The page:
Many species live alongside each other, filling slightly different niches. But some actively work together.
1. The grouper and the eel
Groupers are fish that feed on smaller fish, but their prey often escapes by hiding in small holes. So they use a special set of gestures to direct moray eels to flush it out.
Groupers have also been observed cooperating with octopuses (yes, that’s the correct plural) in the same way, an example of which can be seen in the coral reef episode of Blue Planet II.
2. The ant and the caterpillar
Lycaenids are a family of butterfly species, most of whose caterpillars have a symbiotic relationship with ants.
The caterpillars exude a sweet nectar which provides nutrition for the ants, and in return the ants protect the caterpillar from predators.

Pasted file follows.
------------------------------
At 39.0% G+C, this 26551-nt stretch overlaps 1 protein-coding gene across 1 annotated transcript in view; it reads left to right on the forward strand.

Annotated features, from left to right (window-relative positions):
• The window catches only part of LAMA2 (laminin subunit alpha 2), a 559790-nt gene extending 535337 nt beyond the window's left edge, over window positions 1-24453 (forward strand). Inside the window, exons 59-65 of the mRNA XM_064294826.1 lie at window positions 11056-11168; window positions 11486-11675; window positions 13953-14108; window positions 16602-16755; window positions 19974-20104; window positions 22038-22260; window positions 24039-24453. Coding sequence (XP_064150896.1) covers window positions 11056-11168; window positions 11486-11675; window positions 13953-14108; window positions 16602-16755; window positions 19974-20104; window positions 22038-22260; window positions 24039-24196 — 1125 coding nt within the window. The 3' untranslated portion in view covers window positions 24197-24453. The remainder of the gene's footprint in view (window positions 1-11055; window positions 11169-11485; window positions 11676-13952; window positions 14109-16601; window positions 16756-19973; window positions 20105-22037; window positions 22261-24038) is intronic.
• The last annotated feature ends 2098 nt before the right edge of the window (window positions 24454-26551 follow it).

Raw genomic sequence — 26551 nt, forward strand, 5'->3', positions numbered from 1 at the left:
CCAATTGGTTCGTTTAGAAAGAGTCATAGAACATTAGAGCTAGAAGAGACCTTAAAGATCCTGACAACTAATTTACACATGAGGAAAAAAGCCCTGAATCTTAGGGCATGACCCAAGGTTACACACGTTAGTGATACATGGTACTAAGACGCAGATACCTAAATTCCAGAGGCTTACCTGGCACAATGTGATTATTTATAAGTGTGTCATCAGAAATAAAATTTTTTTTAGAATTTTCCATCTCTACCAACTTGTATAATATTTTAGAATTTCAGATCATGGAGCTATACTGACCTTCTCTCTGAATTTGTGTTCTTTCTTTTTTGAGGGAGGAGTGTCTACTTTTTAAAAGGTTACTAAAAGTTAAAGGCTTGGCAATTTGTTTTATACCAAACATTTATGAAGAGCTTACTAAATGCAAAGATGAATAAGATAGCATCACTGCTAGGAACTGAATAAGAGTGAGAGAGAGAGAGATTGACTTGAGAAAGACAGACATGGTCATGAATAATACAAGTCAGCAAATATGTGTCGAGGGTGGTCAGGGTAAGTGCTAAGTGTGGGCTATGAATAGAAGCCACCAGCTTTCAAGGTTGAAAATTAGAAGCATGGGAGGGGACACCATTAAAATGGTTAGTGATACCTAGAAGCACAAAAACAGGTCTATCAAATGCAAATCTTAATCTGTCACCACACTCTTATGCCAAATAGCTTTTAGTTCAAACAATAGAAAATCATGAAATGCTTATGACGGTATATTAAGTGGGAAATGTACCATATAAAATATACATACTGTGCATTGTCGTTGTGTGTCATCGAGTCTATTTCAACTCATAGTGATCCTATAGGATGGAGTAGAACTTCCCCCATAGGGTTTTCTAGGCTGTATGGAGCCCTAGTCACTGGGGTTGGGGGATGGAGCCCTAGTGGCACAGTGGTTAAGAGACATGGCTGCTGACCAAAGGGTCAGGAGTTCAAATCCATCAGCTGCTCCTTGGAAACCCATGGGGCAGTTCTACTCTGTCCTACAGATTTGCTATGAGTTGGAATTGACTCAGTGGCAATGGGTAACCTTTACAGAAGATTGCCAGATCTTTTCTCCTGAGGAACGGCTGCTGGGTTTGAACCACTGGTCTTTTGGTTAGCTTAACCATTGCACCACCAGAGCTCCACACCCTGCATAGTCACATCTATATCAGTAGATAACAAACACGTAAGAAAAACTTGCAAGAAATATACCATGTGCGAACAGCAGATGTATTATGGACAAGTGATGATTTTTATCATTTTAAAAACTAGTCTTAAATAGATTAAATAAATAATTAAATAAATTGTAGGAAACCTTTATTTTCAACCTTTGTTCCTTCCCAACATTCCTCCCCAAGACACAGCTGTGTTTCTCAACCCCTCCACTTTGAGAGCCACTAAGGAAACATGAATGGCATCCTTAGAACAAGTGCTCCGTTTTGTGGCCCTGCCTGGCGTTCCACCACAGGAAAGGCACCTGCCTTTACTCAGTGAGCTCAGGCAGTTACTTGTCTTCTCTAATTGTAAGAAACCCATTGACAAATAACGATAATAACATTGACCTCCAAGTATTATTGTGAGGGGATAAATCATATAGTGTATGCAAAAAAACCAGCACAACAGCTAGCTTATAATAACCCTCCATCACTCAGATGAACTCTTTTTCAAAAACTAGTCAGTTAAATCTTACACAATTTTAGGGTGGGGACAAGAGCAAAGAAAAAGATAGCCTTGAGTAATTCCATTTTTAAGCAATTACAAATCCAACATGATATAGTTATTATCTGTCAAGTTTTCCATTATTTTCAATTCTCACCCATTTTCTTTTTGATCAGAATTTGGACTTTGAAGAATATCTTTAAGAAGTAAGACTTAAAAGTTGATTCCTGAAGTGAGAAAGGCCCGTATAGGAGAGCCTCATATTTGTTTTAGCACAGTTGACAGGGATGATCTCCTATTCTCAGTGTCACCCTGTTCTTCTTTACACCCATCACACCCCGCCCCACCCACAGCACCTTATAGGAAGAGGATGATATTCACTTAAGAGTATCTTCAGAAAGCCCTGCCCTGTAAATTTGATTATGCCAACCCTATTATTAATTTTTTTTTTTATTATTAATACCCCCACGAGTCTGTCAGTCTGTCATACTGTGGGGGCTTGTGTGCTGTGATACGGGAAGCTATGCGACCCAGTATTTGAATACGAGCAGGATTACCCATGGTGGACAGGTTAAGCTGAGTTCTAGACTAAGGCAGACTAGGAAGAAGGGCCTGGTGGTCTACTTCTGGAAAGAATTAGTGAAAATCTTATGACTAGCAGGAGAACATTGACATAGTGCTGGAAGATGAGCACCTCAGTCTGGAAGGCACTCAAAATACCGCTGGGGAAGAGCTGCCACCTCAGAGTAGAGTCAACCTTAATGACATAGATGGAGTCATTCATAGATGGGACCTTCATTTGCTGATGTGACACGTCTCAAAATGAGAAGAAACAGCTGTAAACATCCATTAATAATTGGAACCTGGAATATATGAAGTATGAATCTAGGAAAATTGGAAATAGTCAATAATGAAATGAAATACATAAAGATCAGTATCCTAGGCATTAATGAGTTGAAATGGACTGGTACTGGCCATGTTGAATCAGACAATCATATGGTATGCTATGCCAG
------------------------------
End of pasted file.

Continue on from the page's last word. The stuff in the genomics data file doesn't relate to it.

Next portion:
This relationship may be somewhat one-sided, though. The ants don’t rely on the caterpillar as a sole source of food, so the caterpillar may use the nectar to manipulate their behaviour and make them stick around.
3. The turtle and the cleaner fish
Back to the ocean, various species of turtle and fish have developed a symbiotic relationship where the turtles go to what’s referred to as a cleaning station.
There, the waiting fish help get rid of parasites and other buildup like algae, which benefits both the turtle and the fish.
Header image by Wexor Tmg.
This article was written as part of my November writing challenge, a NaNoWriMo-inspired attempt to write one short, snappy article a day in November. Please excuse brevity, but let me know if I’ve missed anything important!